In his Autumn Statement the Chancellor, George Osborne, reformed stamp duty on home purchases, which will be more along the lines of the system due to be introduced in Scotland. The changes came into effect midnight 3rd December. But, what do these changes mean? And how do they work?
The chancellor said that the current system, where the amount owed jumps at certain
price levels, would be replaced by a graduated rate, working in a similar way to income tax. He also commented that 98% of homeowners in England and Wales would pay less after the changes than they do under the current system and only people who buy homes worth more than £937,000 will pay more in tax.
“It’s time we changed this badly-designed tax on aspiration,” Mr Osborne told MPs.
Stamp duty before the changes, which operates throughout the UK, charges successively higher rates on the whole of the purchase price. For this reason it is often criticised as a “slab tax”. Its structure means there are sudden increases in stamp duty, when the price goes above the next threshold.
This can be noted by the sharp increases in stamp duty as house prices rise on the graph below.
For example, someone buying a home for £250,000 would currently pay £2,500, or 1%, in stamp duty. But if the price was £1 more, they would pay an extra £5,000, as they then pay 3% on the whole purchase price.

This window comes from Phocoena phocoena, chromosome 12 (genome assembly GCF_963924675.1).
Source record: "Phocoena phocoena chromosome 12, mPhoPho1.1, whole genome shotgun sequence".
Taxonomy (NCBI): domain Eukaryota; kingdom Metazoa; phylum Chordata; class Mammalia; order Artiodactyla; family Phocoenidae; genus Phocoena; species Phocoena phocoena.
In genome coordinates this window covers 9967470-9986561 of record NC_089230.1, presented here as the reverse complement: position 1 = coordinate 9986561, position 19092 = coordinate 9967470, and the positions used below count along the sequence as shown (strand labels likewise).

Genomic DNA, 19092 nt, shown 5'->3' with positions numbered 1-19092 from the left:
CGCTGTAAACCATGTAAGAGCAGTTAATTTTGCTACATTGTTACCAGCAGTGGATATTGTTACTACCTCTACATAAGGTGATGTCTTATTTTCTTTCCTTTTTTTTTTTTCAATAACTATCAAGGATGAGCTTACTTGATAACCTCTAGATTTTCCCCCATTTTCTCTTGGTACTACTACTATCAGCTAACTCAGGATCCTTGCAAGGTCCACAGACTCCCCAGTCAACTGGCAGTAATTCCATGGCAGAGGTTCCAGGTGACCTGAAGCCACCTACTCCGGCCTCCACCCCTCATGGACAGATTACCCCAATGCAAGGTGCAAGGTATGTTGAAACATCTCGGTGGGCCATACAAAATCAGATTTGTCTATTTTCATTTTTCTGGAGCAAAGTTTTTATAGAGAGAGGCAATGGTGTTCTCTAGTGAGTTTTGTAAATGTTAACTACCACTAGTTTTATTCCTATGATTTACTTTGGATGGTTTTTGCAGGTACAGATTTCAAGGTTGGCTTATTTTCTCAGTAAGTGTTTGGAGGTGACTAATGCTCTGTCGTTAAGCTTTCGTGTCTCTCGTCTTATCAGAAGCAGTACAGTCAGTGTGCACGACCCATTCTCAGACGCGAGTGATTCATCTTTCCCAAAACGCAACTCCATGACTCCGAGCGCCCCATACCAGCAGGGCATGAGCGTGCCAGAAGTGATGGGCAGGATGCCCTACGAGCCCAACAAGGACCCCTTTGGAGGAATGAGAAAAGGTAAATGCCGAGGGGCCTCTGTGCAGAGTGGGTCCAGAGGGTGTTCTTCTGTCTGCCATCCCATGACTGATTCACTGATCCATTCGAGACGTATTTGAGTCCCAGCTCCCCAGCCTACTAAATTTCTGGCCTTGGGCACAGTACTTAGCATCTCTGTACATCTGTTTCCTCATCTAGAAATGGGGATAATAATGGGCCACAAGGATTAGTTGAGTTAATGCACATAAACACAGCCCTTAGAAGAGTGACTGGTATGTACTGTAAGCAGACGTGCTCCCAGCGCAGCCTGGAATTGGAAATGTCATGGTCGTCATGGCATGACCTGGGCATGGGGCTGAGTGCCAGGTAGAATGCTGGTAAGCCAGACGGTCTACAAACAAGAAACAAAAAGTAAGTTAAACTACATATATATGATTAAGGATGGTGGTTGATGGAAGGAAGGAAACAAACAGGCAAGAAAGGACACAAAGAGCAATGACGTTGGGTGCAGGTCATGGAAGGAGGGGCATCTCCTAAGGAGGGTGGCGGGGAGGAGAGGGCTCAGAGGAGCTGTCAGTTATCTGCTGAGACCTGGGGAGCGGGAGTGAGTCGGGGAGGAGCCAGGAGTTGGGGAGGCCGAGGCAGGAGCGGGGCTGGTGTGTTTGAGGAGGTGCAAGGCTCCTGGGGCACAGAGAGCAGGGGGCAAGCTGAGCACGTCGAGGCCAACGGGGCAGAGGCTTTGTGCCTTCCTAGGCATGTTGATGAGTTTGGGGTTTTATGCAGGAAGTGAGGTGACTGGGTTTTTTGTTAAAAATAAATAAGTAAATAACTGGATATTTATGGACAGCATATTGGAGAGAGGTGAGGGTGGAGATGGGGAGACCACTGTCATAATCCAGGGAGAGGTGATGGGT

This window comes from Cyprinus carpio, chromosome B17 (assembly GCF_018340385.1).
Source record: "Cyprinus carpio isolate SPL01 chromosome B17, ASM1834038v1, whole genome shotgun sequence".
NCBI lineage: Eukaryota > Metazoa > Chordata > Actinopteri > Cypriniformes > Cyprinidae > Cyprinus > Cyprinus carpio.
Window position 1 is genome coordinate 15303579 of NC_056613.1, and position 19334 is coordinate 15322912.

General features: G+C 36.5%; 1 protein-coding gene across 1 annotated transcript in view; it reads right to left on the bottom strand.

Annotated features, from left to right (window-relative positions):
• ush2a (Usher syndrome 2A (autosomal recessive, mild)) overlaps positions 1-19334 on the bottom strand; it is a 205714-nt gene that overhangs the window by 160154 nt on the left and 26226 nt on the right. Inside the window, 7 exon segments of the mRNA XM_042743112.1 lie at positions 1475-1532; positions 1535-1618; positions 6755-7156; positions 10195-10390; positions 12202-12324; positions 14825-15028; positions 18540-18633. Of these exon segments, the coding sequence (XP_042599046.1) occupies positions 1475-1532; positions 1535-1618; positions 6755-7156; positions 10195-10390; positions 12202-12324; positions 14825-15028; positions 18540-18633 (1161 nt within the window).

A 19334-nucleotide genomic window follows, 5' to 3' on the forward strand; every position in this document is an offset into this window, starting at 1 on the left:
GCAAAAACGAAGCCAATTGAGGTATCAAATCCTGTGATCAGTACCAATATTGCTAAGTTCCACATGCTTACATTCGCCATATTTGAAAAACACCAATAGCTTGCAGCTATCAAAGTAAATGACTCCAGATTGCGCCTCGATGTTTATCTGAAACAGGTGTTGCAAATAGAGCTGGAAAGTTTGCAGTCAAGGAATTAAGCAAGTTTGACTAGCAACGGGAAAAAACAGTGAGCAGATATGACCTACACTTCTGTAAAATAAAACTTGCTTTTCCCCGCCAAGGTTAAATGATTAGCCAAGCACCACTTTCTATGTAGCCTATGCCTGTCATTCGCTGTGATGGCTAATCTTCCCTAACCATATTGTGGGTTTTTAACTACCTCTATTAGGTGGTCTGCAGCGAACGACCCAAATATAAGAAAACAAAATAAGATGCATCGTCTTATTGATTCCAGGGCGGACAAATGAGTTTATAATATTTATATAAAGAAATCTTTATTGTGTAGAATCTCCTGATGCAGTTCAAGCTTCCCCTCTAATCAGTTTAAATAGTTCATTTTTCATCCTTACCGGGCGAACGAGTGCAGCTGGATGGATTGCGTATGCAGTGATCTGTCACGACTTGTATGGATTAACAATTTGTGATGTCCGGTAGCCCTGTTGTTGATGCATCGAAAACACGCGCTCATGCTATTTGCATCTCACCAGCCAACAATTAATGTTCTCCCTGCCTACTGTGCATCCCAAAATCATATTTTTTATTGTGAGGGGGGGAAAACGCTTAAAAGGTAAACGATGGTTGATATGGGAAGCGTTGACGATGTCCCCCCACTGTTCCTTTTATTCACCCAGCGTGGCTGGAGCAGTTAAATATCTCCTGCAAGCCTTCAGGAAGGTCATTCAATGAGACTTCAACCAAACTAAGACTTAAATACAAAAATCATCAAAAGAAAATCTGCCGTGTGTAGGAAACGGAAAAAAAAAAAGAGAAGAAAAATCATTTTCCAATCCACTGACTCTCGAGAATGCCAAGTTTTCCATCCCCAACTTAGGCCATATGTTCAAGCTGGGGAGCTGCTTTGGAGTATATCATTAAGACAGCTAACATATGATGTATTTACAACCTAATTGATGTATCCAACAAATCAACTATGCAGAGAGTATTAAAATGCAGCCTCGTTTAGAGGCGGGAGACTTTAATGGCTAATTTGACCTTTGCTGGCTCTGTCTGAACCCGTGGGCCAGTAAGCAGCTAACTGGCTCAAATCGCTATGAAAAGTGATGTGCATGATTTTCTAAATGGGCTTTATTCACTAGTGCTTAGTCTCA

After 3rd December, new rates of stamp duty will only apply to the amount of the purchase price that falls within the particular duty band.
In other words, someone buying a house for £200,000 will pay nothing on the first £125,000, and then 2% of the next £75,000, giving them a bill of £1,500. Previously they would have paid 1% on the total purchase price, giving them a bill of £2,000.
This can be noted by a smoother increasing line, depicting stamp duty, as house prices rise on the graph below.
However, this change does not always mean a decreasing tax liability. Most purchases between £125,000 and £937,500 will be better off under the new system. However, house prices between £937,500 and £1m, as well as prices greater than £1.125m will be worse off than before.
Stamp Duty comparison by Stack & Jones Ltd. (click to zoom)
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